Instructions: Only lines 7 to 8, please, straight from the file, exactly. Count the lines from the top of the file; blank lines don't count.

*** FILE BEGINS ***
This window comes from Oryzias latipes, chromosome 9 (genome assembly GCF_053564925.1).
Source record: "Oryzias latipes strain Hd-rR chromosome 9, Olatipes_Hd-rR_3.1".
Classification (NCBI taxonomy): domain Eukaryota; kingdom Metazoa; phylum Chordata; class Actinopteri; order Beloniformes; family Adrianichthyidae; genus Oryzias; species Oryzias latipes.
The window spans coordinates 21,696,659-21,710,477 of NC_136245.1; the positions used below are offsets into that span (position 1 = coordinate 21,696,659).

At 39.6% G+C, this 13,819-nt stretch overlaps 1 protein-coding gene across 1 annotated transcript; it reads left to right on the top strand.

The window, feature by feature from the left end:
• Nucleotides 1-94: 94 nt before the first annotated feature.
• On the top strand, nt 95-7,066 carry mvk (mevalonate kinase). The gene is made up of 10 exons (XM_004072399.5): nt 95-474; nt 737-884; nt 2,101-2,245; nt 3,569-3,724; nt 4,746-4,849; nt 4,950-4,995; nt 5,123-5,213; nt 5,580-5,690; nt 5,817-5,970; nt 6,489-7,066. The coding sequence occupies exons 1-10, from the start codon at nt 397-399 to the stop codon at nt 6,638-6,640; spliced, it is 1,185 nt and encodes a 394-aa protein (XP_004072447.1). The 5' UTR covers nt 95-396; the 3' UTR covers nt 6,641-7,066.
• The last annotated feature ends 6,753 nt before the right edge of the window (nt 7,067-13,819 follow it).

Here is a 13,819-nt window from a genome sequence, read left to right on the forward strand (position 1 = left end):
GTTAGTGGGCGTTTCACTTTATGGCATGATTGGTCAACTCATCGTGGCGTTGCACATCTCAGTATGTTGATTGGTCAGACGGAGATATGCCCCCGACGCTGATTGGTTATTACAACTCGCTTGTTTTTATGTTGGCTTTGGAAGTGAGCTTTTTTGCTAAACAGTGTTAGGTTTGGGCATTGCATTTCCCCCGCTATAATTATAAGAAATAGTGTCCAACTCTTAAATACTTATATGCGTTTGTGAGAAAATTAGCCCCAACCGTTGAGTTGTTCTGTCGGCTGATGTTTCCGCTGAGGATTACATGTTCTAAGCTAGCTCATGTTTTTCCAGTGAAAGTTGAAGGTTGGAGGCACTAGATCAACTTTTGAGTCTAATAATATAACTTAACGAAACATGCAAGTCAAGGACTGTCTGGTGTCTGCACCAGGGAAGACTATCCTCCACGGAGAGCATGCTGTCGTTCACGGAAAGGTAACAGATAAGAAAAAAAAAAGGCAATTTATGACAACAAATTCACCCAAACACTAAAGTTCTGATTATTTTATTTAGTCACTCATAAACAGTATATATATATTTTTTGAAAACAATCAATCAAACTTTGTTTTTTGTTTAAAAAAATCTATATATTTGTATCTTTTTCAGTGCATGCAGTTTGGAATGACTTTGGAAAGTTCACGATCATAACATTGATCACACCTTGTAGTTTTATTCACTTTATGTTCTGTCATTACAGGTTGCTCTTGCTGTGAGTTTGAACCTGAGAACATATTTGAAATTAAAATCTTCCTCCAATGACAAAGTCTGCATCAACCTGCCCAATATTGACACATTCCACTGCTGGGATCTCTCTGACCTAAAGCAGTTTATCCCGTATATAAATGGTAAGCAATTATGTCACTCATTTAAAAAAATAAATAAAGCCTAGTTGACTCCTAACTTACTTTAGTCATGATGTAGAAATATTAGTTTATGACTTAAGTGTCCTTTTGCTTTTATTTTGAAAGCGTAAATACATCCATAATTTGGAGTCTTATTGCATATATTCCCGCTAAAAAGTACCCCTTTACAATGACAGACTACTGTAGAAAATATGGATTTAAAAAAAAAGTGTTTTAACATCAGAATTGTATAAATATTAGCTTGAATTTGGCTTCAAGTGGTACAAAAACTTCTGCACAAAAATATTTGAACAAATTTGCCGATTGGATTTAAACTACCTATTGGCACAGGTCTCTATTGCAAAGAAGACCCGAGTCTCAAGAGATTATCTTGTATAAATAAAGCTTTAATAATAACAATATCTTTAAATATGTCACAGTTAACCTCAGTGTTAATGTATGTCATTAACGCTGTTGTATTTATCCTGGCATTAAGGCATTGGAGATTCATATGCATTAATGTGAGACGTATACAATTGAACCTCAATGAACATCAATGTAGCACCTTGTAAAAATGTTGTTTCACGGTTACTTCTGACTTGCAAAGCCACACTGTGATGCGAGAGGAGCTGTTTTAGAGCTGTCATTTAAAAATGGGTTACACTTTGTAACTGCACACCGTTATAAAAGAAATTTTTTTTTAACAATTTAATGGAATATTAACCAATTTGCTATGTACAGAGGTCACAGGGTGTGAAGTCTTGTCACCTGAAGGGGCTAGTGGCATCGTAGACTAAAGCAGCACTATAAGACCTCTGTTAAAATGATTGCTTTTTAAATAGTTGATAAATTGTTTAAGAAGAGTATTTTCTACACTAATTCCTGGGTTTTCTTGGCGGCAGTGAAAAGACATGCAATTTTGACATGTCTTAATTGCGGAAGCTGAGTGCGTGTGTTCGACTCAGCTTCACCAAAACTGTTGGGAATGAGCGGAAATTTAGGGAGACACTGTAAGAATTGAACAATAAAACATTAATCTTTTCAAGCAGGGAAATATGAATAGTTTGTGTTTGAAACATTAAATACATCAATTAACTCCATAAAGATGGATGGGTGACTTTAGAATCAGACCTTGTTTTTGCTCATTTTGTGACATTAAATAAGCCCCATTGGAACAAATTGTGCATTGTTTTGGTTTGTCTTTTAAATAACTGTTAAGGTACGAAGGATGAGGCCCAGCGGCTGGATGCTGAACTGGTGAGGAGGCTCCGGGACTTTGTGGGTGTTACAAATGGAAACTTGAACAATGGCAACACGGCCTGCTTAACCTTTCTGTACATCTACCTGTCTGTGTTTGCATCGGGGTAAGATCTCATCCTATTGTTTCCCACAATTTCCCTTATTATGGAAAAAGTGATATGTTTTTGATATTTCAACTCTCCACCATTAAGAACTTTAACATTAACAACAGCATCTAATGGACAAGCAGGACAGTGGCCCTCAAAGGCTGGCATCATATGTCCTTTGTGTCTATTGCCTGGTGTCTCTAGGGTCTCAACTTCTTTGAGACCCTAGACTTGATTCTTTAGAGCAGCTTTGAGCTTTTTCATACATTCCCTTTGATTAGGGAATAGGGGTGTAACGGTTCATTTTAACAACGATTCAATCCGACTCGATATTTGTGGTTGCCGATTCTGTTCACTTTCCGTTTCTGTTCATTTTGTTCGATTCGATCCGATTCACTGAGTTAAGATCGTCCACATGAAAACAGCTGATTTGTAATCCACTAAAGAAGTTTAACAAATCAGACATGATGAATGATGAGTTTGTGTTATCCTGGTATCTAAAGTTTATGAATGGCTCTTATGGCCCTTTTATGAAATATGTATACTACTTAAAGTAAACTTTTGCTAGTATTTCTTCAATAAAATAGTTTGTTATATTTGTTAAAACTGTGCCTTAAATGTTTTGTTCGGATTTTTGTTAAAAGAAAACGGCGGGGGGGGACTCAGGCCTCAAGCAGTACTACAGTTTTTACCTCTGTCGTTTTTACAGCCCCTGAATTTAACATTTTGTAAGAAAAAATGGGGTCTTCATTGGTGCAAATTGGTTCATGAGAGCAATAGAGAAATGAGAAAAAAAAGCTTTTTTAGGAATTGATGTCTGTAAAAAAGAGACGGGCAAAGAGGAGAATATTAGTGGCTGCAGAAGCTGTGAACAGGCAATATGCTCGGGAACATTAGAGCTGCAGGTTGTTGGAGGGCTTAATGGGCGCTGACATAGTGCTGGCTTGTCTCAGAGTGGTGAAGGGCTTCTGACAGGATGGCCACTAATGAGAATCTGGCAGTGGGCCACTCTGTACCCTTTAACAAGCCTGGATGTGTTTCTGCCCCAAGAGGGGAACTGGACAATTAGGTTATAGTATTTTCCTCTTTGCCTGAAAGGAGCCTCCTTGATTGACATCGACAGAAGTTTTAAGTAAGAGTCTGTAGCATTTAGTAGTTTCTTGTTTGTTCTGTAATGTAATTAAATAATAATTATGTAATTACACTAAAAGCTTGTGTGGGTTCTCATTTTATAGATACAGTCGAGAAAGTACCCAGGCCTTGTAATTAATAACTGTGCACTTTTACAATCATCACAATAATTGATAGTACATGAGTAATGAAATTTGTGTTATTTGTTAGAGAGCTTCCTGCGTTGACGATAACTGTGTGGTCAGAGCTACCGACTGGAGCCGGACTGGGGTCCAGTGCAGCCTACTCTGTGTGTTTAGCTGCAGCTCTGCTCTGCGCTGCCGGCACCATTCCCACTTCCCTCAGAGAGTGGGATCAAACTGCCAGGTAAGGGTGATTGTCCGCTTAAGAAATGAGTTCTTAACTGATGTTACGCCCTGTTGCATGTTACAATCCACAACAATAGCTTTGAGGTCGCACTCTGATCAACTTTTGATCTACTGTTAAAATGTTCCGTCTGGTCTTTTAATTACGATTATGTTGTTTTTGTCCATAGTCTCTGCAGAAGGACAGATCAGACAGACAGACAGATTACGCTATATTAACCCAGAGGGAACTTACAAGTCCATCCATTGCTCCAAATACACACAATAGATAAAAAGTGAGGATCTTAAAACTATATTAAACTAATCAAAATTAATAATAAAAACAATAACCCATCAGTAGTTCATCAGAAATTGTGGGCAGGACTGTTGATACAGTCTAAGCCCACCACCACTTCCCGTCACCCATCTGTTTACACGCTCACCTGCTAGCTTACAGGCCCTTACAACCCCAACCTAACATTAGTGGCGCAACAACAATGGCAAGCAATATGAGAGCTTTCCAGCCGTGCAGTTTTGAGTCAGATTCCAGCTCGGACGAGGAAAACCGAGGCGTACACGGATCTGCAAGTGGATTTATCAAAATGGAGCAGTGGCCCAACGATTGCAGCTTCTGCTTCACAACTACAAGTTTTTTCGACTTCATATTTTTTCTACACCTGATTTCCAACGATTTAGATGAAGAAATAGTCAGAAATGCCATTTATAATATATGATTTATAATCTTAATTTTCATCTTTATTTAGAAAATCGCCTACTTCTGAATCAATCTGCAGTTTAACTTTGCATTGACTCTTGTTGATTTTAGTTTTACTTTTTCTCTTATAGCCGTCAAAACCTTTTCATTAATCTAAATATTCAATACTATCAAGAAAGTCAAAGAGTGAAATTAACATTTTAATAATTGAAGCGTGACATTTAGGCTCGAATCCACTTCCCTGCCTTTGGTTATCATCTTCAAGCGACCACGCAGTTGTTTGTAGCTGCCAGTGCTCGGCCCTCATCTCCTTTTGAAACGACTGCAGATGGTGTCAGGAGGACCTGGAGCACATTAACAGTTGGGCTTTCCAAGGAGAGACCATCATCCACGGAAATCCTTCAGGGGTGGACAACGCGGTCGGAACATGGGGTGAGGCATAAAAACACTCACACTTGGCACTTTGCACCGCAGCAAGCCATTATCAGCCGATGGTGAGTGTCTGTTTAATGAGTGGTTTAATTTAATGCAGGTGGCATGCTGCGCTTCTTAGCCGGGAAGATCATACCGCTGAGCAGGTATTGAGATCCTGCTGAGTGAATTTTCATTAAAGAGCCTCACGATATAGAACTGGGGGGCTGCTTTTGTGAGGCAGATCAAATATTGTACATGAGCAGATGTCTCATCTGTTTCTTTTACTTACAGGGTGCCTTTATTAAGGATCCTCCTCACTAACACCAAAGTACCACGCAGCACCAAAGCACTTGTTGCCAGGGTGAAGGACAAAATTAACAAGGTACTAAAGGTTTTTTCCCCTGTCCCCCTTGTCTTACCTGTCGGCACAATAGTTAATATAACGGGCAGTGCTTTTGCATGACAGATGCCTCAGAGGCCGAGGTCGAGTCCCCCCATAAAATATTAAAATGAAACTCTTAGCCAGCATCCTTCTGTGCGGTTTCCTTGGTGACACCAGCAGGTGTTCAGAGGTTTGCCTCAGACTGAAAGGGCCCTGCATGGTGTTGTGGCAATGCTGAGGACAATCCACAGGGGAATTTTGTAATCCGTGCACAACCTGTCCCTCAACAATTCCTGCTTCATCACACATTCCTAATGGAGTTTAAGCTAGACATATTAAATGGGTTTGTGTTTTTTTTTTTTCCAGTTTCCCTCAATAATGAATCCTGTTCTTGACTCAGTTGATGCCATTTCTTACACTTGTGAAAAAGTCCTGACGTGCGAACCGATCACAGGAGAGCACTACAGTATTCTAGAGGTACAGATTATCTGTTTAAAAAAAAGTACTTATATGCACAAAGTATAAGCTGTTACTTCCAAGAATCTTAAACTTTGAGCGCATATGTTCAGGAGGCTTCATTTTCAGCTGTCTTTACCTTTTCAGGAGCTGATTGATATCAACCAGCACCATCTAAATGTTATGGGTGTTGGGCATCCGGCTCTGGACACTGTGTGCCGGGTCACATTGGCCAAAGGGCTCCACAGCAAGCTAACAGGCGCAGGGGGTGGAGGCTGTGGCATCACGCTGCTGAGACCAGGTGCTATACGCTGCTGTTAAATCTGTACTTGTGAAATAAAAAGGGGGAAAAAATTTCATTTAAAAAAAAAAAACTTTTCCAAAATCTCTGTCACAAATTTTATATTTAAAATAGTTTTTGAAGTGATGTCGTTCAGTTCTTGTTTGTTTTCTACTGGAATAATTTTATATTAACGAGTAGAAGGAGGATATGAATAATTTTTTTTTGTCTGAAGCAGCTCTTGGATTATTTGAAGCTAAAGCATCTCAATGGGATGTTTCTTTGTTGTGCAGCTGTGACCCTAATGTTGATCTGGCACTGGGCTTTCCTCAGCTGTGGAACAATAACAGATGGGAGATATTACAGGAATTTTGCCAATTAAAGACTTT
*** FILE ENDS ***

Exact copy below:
• Nucleotides 1-94: 94 nt before the first annotated feature.
• On the top strand, nt 95-7,066 carry mvk (mevalonate kinase). The gene is made up of 10 exons (XM_004072399.5): nt 95-474; nt 737-884; nt 2,101-2,245; nt 3,569-3,724; nt 4,746-4,849; nt 4,950-4,995; nt 5,123-5,213; nt 5,580-5,690; nt 5,817-5,970; nt 6,489-7,066. The coding sequence occupies exons 1-10, from the start codon at nt 397-399 to the stop codon at nt 6,638-6,640; spliced, it is 1,185 nt and encodes a 394-aa protein (XP_004072447.1). The 5' UTR covers nt 95-396; the 3' UTR covers nt 6,641-7,066.